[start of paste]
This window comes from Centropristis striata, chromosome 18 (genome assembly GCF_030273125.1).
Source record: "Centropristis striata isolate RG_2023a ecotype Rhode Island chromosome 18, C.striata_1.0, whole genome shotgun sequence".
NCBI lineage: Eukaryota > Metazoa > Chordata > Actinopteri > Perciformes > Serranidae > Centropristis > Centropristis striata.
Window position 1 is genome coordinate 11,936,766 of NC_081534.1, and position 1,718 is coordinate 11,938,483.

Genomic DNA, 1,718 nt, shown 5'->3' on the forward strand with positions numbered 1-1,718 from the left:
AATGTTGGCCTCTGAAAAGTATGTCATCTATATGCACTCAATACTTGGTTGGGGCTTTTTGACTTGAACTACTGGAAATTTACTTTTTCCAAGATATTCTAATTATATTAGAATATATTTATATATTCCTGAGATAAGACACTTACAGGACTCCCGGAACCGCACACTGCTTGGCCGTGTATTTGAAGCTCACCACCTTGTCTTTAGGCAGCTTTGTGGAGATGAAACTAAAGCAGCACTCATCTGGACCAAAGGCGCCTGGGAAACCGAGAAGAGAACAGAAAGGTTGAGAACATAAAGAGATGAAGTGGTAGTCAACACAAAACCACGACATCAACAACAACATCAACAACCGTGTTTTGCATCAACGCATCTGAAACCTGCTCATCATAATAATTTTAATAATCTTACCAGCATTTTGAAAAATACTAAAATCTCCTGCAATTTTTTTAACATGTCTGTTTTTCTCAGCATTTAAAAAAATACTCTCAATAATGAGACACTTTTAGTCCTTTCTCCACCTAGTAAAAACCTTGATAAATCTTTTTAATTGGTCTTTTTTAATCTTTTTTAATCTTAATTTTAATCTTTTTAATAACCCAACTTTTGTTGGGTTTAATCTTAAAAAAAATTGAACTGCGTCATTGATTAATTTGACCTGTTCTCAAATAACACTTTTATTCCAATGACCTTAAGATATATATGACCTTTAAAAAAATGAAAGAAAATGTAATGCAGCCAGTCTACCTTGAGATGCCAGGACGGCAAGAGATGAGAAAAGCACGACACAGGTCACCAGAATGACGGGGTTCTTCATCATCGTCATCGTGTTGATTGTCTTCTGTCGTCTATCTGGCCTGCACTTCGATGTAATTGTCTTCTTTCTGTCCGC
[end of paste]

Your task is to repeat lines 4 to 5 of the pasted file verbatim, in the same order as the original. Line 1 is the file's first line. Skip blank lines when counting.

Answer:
Window position 1 is genome coordinate 11,936,766 of NC_081534.1, and position 1,718 is coordinate 11,938,483.

Genomic DNA, 1,718 nt, shown 5'->3' on the forward strand with positions numbered 1-1,718 from the left: